4.     Heat some oil in a pan (medium-high heat) and drop the mixture in portions. I used a big tablespoon.  Then, flatten the pancakes a little bit with the back of a spoon.
5.      Fry until crispy on both sides, flipping them when edges turn brown.
6.     Serve immediately.

Saturday, May 17, 2014

Meal Planning

It's been forever since I've posted anything.... over a year, actually!  Life with a 19 month old has been pretty hectic, in a good way.  We're actually expecting our 2nd little nugget in the end of August.  This pregnancy definitely has not been as easy as the first one.  I've had lots of headaches and morning sickness- something I never experienced with Chase.  I've been joking that if this little one is a girl (and we aren't finding out until the big day, so who knows!)  she's already making my life difficult!  Anyway, life's been pretty crazy, but I love every minute!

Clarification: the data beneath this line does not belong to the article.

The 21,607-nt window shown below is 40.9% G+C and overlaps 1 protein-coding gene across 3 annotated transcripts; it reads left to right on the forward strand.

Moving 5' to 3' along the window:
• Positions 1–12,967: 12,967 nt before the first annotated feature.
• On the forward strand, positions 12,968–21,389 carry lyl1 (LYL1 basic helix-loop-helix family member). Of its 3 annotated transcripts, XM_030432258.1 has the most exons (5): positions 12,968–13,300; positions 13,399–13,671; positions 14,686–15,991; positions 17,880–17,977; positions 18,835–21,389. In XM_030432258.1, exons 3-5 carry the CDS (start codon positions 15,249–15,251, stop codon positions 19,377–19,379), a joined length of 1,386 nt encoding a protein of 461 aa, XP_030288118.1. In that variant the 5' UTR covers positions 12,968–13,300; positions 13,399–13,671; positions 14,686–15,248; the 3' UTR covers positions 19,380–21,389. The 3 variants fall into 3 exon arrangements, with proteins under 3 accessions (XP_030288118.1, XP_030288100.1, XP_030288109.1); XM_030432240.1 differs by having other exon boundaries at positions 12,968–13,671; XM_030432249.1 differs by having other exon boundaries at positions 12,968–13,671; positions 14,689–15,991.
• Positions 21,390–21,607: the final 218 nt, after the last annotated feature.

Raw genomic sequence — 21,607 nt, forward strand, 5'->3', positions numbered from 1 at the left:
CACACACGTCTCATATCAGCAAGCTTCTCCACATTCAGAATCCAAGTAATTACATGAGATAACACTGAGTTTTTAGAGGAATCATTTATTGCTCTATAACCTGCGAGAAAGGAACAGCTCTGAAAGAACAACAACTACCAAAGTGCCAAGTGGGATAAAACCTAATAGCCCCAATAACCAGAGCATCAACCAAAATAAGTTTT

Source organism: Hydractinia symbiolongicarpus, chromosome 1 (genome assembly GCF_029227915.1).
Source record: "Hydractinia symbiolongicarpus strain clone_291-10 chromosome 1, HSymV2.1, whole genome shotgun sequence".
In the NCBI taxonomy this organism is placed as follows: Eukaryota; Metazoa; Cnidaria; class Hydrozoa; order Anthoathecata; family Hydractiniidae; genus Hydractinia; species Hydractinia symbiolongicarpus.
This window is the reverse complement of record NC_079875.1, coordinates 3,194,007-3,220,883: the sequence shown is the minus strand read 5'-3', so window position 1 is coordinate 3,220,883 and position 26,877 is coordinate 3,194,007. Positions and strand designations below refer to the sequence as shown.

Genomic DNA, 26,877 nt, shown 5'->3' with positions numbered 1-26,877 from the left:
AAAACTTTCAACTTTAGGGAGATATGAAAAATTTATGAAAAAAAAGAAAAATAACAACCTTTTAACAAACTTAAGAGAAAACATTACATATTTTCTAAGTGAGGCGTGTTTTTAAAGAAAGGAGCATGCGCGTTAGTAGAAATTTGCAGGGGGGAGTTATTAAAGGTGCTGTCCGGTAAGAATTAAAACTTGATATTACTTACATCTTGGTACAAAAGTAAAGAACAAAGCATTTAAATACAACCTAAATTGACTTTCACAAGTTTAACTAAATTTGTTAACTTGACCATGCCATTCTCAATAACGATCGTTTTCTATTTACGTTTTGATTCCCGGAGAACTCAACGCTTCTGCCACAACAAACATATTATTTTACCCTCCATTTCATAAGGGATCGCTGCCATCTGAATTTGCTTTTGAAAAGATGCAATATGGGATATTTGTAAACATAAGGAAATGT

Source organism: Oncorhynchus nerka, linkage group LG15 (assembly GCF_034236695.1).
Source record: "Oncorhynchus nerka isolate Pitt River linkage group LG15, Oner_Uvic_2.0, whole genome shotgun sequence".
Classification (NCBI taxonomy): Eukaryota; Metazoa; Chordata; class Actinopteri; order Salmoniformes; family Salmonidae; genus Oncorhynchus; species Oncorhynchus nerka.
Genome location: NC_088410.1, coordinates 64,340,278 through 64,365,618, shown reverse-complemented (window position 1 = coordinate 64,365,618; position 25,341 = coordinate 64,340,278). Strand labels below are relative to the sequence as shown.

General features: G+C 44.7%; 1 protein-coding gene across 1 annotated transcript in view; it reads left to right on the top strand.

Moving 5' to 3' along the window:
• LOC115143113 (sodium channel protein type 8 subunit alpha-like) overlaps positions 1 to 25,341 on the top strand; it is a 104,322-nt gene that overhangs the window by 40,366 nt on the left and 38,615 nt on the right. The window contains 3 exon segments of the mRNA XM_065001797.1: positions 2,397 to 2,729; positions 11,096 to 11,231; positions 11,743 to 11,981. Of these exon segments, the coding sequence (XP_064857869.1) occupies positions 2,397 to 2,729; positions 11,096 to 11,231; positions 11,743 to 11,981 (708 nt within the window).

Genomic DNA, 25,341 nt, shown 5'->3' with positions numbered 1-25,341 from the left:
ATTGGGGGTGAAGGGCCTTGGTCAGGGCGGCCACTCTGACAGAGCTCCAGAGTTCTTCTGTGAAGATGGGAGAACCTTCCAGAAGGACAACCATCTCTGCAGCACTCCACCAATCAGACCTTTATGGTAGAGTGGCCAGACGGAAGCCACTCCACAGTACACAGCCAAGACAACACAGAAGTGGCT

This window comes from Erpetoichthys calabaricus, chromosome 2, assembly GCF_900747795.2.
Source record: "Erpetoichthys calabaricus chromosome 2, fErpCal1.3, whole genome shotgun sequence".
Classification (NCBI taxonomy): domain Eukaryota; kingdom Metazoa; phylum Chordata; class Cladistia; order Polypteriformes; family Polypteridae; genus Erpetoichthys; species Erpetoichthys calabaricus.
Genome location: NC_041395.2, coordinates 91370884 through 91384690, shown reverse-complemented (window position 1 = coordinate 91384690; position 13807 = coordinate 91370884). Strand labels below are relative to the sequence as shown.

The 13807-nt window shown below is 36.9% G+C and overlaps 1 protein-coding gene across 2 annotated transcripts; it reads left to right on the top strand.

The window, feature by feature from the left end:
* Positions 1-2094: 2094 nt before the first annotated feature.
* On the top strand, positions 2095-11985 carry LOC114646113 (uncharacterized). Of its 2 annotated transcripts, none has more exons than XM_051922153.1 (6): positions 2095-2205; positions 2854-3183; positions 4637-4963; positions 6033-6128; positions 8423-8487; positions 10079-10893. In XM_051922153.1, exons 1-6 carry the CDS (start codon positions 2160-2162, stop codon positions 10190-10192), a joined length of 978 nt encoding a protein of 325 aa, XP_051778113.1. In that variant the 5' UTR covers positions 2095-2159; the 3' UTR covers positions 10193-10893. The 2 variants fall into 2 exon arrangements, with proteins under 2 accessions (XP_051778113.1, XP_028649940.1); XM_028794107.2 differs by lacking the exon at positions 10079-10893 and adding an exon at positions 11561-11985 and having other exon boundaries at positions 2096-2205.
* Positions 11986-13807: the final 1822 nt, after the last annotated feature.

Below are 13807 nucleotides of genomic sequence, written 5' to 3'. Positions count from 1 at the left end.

I just wanted to take a minute to update the blog and re-commit to eating healthy again.  A few weeks ago, I started to document all my food on my facebook page (just look up The Cookin Cutie on Facebook and you'll see the page). It helps to keep me accountable and I always find it helpful to see what other people are eating!  Being preggers, I'm sticking with pretty much paleo, but I've been following Chris Kresser's recommendations from the The Healthy Baby Code   

Basically- it's paleo, but it adds in a few "safe" carbs and a lot of dairy.  So the dairy I'm eating is grass-fed and full fat.  It's hard to find grass-fed, full fat yogurt, so I've been making my own (future blog post to come).  

A lot of people ask me how I manage to continue with healthy eating while working full time and caring for a toddler.  At least 4 nights a week, there's a home cooked meal on the table.  There are always healthy packed lunches for me, Chase, and Curt.  Not because I'm a Martha Stewart wanna be.... and not because I'm killing myself to be the "perfect mom and wife"- heaven knows I'm nowhere close... but because to me, healthy eating is a priority.  I want Chase to grow up knowing what REAL food is.  I don't want him to be that kid in college who only eats Chipotle or hot dogs (I actually knew a guy who ate only that!).  I like that he eats what we eat and it definitely makes my life easier that I don't have to make 2 or 3 different meals each night.